Oeno Island, Pitcairn Islands

On Location: Pitcairn Island Group

Zegrahm Contributor|October 18, 2010|Blog Post

On our current Quest for Paradise expedition, we were we able to visit not only Pitcairn Island, but through the skills of our drivers and crew, we were able to land on all four of the islands of the Pitcairn group! The beauty and diversity of these remote islands was emphasized by the contrast of Oeno and Ducie, both coral atolls, with the uplifted coral platform of Henderson Island. In 1997 a special team visited Oeno and Ducie and eradicated the troublesome introduced Polynesian rats.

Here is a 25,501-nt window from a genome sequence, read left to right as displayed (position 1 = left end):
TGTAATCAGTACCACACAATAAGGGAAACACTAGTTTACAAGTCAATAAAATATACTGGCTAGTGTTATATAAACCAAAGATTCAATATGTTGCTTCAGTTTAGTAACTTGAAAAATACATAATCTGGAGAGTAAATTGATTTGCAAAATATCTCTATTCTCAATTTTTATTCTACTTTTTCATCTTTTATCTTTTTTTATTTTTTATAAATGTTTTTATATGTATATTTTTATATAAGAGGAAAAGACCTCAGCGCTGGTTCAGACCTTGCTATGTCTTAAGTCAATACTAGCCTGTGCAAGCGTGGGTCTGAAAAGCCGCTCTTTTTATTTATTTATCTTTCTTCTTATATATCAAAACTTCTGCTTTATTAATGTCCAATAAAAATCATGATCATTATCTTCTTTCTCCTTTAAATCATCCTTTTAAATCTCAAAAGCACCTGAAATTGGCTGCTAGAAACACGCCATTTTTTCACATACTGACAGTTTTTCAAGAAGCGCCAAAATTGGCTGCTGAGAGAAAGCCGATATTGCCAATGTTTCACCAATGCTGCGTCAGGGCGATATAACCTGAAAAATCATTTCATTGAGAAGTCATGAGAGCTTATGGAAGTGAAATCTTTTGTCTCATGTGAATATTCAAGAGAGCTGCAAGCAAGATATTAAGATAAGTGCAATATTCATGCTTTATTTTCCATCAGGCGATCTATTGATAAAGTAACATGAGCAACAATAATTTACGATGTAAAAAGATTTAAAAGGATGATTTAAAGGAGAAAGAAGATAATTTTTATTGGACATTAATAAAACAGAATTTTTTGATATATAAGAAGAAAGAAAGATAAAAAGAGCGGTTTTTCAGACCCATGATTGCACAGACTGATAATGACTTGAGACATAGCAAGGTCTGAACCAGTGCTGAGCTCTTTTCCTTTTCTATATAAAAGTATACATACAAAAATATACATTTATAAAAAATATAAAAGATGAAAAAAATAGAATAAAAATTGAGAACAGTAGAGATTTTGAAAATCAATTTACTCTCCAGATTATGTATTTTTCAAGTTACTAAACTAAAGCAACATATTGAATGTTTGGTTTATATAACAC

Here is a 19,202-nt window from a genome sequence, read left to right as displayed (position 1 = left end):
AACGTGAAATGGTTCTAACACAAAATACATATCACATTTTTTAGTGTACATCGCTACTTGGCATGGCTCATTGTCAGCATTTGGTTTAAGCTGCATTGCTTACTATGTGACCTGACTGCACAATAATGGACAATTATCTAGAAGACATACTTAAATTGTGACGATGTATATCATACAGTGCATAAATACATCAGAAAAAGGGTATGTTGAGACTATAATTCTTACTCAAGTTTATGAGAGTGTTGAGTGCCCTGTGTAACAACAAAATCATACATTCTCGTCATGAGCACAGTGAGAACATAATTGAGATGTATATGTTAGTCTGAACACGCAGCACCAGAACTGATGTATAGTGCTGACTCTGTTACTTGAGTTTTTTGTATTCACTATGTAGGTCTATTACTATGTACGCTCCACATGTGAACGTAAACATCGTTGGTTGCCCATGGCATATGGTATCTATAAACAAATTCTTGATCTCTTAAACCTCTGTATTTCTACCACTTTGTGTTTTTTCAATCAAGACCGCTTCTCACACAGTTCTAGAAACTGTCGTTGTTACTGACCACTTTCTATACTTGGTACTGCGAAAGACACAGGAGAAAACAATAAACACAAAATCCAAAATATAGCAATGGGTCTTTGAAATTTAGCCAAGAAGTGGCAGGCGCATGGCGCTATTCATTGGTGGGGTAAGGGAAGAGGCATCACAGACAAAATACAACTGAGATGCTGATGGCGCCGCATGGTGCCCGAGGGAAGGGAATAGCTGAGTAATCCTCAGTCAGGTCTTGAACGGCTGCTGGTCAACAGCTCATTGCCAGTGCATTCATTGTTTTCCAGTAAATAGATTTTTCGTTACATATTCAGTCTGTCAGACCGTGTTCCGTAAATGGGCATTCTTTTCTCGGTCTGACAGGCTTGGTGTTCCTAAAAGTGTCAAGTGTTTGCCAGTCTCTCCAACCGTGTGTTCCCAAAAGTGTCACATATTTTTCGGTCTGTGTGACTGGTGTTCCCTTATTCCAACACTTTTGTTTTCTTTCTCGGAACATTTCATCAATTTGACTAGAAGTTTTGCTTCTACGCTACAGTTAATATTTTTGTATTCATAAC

We visited Oeno Island first, a rarely-visited island covered with ground-nesting seabirds such as Murphy's petrels and red-tailed tropicbirds, as well as boobies and white terns. Following a fascinating day at Pitcairn (a topic for another day), we landed on Henderson Island. A beautiful raised coral atoll and UNESCO World Heritage Site, Henderson Island is the home of ten endemic flowering plants and four endemic species of land birds, but most of the ground-nesting birds have been ravaged by the omnipresent Polynesian rat. The extent of the damage done by these vermin was more clearly illustrated when we visited the bird-saturated island of Ducie. The skies were filled with birds and one could not take a step upon the land without saying "excuse me" to a tiny chick or parent sitting on a nest—predominantly Murphy's petrels, as well as dozens of sooty terns and a variety of other rare tubenoses, such as Christmas shearwaters, Herald petrels, Kermadec petrels, and Phoenix petrels. Zegrahm founder, Peter Harrison, was able to find and photograph the first pair of nesting Phoenix petrels found on this island since the 1920s. The phoenix petrel makes a nice metaphor for the recovery of the island after rat eradication. Words can hardly express the breath-taking beauty and remoteness of these islands, and we were all driven to moments of introspection as one of our passengers and chief fundraiser for the Henderson Island Restoration Project described the work and fundraising efforts so we can restore Henderson Island as a nesting sanctuary for thousands of ground-nesting birds.

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